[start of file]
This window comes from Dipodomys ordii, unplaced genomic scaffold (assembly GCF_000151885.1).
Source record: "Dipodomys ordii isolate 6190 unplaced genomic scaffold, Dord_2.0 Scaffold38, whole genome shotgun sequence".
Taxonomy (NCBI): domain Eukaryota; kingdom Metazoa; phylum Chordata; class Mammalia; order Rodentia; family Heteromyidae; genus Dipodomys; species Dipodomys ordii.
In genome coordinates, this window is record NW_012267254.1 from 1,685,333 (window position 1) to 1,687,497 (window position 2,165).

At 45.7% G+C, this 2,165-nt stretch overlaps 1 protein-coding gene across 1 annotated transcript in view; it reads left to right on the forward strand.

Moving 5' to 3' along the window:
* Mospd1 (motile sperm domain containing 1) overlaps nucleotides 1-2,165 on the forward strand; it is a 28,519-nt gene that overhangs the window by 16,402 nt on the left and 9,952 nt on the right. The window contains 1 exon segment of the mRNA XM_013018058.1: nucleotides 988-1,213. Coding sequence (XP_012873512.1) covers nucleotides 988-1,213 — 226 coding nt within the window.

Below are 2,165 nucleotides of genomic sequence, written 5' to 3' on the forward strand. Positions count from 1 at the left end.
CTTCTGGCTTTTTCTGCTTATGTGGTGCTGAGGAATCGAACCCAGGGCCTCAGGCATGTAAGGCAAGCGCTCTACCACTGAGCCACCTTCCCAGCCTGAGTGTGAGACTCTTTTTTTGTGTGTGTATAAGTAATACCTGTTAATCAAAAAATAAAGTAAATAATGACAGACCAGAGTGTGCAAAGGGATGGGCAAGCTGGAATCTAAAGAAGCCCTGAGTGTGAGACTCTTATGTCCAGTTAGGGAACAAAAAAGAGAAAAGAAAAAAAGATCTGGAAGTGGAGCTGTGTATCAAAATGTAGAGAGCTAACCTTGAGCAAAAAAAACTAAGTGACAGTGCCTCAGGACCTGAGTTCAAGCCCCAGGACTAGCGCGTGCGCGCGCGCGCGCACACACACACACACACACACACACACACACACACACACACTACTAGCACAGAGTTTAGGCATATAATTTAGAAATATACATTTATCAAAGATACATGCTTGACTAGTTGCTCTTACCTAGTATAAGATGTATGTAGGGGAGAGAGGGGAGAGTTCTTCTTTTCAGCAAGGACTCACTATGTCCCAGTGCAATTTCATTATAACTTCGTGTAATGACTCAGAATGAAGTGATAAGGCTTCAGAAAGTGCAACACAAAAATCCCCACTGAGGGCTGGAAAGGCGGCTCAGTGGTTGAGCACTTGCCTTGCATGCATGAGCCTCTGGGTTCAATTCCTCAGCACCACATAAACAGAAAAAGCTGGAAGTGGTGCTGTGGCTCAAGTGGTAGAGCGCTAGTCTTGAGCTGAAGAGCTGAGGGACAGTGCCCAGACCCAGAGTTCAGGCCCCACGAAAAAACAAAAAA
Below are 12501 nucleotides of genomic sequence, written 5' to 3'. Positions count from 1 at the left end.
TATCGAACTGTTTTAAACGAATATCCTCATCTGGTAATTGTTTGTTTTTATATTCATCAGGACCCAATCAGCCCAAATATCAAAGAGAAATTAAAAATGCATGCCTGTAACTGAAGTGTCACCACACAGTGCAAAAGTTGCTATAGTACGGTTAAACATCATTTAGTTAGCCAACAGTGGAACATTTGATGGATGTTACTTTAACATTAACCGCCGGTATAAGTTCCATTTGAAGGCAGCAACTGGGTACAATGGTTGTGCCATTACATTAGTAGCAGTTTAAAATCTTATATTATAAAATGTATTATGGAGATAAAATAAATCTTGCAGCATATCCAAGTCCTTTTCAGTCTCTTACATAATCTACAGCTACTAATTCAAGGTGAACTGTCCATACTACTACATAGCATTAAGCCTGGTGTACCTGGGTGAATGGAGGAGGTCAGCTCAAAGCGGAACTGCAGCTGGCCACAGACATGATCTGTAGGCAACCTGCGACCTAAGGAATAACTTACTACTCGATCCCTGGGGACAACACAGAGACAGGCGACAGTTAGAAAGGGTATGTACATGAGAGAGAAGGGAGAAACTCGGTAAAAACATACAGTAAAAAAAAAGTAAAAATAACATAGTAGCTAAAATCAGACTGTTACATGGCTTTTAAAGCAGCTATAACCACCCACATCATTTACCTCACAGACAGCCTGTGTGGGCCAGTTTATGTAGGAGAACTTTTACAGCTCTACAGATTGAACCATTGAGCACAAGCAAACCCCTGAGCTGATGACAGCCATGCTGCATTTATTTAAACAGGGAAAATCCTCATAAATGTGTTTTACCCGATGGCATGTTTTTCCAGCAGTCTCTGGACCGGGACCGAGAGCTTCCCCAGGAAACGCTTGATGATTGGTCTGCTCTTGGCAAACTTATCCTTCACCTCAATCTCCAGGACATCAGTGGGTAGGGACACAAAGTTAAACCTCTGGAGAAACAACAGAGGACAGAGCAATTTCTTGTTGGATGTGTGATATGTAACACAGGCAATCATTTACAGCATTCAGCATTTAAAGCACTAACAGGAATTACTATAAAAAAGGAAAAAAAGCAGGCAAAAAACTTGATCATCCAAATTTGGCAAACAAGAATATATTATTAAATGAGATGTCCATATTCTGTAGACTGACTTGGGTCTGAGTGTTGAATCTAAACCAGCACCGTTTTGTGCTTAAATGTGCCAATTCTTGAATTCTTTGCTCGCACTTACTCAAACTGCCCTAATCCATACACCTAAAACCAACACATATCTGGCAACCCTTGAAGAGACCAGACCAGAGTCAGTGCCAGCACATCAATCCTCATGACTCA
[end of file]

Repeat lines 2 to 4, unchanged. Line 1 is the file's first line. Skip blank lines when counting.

Source record: "Dipodomys ordii isolate 6190 unplaced genomic scaffold, Dord_2.0 Scaffold38, whole genome shotgun sequence".
Taxonomy (NCBI): domain Eukaryota; kingdom Metazoa; phylum Chordata; class Mammalia; order Rodentia; family Heteromyidae; genus Dipodomys; species Dipodomys ordii.
In genome coordinates, this window is record NW_012267254.1 from 1,685,333 (window position 1) to 1,687,497 (window position 2,165).